Precious little affects the time of passage for a light ray between two points. Similarly, nuclear physics tells us that radioactive decay is well insulated against external interference. The reason is that the emission of particles from an atomic nucleus is under the control of forces that are enormously more effective at short distances than the forces at work in most physicochemical reactions. Extensive attempts to modify these rates under a variety of physicochemical conditions have produced no effects. For example, his chief weapon in arguing for the possibility of variable decay rates is a vague proposal that the capture of free neutrons or the impact of neutrinos could affect decay constants Morris a, The latter idea is linked to a paragraph quoted from a "Scientific Speculation" column.
But neither of these processes would affect rates of decay; even granting the possibility of change by neutrino impact or the practical likelihood of neutron capture, the result of these processes would be a modification not of the decay rate, but of the decaying nucleus.
The old nucleus, which had been decaying at its specific rate, would be changed to a new nucleus, which would then change at its specific rate. Note that if processes like these were to occur, they would be detectable since two separate sets of daughter elements would be produced. Morris's speculations are based on confusion. Morris then goes on to ignore the methods that geologists employ to ascertain the original amount of daughter element present in the rocks they attempt to date. His discussion of uranium-lead dating contains no mention of the simple technique for computing the initial abundance of lead that I described above.
Needless to say, nothing is said about more sophisticated methods. His treatment of potassium argon dating includes the statement: However, argon is an i nert gas, which does not become chemically bound to potassium minerals. Moreover, the crystalline structure of some minerals makes them impermeable to argon. Hence the suggestion that the minerals that geologists date are easily contaminated is simply false.
My brief discussion has only looked at a sample of the objections that Morris and his colleagues notably Slusher; see Slusher offer against radiometric dating. The errors I have identified are typical. No attempt is made to criticize the techniques that geologists carefully employ to determine the value of D 0 or to test whether the system has been contaminated. Instead, those techniques are ignored.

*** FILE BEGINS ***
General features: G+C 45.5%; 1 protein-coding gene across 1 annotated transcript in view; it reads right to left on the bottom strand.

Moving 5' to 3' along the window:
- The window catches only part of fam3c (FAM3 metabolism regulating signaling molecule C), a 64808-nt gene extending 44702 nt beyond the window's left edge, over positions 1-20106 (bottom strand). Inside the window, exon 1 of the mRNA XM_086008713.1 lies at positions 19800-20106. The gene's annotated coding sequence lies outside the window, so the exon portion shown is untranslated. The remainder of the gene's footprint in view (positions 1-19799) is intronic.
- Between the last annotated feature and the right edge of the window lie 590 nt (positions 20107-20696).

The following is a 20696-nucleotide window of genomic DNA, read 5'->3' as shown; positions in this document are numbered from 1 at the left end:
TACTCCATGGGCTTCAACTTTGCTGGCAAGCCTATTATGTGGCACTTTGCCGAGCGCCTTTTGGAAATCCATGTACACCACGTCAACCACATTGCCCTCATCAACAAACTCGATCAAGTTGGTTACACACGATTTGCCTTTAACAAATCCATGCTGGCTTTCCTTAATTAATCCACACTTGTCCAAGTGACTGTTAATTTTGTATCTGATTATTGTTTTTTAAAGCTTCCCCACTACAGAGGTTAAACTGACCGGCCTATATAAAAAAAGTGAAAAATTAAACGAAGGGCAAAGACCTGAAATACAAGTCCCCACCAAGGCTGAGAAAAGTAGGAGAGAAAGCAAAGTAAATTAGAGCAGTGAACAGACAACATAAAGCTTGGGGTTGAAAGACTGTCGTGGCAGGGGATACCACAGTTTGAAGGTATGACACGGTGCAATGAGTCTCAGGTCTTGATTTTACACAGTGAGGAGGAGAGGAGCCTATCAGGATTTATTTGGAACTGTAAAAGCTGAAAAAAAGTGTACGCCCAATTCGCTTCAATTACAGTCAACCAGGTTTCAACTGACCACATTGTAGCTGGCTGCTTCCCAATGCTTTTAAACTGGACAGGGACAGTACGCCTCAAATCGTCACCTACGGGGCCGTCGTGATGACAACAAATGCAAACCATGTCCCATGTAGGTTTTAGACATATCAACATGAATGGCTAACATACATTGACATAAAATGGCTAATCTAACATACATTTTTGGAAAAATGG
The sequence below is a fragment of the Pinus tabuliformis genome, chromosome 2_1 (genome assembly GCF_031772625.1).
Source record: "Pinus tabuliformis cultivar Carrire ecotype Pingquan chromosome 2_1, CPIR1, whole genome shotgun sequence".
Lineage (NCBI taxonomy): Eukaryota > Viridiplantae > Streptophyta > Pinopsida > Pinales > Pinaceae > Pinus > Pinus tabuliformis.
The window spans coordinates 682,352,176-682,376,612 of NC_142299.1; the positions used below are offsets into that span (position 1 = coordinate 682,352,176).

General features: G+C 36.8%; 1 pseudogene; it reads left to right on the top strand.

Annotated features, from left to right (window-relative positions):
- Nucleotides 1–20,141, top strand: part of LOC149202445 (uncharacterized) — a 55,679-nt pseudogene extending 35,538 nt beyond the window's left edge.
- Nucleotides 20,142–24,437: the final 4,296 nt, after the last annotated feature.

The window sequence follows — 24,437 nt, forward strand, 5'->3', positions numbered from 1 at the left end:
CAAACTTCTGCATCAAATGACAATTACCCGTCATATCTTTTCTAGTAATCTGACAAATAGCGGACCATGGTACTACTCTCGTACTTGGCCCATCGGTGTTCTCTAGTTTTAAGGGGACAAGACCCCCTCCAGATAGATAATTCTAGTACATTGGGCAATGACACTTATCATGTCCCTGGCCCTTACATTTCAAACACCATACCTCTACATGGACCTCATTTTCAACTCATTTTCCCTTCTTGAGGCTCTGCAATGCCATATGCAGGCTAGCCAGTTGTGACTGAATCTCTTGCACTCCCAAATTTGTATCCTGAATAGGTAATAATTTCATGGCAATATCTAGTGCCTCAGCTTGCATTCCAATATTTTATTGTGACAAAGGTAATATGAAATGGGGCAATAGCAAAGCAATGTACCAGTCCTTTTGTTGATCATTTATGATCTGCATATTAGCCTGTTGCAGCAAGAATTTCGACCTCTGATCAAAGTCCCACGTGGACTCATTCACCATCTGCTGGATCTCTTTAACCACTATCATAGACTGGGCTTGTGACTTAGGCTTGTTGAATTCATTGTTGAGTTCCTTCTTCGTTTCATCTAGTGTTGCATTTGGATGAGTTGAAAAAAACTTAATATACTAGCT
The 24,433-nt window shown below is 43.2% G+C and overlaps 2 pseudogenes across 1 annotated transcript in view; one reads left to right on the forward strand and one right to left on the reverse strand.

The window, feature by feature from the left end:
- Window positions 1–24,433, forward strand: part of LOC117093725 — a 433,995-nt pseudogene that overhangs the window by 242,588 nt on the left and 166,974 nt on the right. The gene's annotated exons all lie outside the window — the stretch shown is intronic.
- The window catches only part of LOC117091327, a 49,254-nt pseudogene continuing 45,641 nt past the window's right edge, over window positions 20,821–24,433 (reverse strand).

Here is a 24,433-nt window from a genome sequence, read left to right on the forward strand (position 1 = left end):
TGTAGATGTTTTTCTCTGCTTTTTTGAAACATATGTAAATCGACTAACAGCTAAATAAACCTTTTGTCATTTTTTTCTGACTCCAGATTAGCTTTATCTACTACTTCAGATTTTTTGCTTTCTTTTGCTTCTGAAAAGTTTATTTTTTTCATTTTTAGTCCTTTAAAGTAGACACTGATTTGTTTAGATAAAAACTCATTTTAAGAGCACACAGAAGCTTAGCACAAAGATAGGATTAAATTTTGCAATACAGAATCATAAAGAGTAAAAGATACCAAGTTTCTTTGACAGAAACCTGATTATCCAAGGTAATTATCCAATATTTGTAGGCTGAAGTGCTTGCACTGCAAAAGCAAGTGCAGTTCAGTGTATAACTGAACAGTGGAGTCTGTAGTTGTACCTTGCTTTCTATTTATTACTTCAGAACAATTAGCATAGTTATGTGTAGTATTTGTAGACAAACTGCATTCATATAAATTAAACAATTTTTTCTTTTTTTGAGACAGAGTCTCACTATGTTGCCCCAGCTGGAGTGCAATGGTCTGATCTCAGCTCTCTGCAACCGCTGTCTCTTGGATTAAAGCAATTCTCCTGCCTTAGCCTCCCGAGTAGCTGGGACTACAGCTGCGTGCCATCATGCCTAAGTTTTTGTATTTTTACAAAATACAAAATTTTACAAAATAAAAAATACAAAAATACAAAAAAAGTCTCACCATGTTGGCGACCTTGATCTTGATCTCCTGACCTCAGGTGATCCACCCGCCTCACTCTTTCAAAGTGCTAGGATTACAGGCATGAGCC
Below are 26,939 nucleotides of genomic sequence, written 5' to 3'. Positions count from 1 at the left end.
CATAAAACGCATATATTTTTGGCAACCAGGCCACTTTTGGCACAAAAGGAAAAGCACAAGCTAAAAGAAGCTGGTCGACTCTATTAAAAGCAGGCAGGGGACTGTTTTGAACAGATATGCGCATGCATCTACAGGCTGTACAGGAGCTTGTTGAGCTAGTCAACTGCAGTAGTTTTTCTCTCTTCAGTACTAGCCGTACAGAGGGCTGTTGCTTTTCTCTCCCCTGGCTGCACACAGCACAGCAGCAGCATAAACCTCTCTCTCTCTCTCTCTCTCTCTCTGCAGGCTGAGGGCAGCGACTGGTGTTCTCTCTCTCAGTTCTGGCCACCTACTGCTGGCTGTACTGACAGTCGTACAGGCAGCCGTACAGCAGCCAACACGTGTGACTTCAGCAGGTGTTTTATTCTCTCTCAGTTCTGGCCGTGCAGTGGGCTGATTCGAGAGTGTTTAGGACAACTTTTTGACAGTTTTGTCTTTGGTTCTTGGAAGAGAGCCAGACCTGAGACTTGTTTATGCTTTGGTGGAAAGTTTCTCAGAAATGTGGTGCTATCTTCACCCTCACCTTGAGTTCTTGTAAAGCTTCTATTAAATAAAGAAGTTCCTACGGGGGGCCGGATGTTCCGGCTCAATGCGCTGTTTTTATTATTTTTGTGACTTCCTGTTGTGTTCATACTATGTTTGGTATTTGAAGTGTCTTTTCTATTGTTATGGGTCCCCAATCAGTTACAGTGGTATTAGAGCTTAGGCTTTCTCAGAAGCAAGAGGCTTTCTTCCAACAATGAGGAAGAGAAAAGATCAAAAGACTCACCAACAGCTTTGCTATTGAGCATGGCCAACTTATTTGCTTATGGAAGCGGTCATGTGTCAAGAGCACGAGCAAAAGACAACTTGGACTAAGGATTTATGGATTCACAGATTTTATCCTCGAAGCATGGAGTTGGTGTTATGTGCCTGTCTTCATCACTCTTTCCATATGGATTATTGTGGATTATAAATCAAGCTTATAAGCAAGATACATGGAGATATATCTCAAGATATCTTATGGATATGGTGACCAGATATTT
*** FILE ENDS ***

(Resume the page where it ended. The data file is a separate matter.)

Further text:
The picture thus presented is that radiometric dating methods compute the ages of rocks by applying equation 4 , assuming dogmatically that D 0 is zero and that the system is uncontaminated. Add to this distortion some vague speculations about changing decay rates perhaps based on a revisionist nuclear physics under development at the Institute for Creation Research? I shall deal with the positive arguments for a young earth in much less detail. The reason for this is that once one has appreciated the radiometric dating techniques and their overwhelming evidence for the claim that the earth is more than 4 billion years old, it is clear that there must be some flaw in the attempts to show that the earth was created a few thousand years ago.
In addition, the Creationist arguments most commonly trotted out share a simple flaw. Creationists assume that certain processes, which we have independent reason to believe to be irregular and sporadic, take place at uniform rates. Two examples will suffice. Thomas Barnes argues that the earth's magnetic field is decaying, and he uses the observed rate of decay to compute that prior to about 10, B. However, there is overwhelming geophysical evidence for the claim that the earth's magnetic field fluctuates both in intensity and direction, so that Barnes's extrapolation from the present is simply misguided.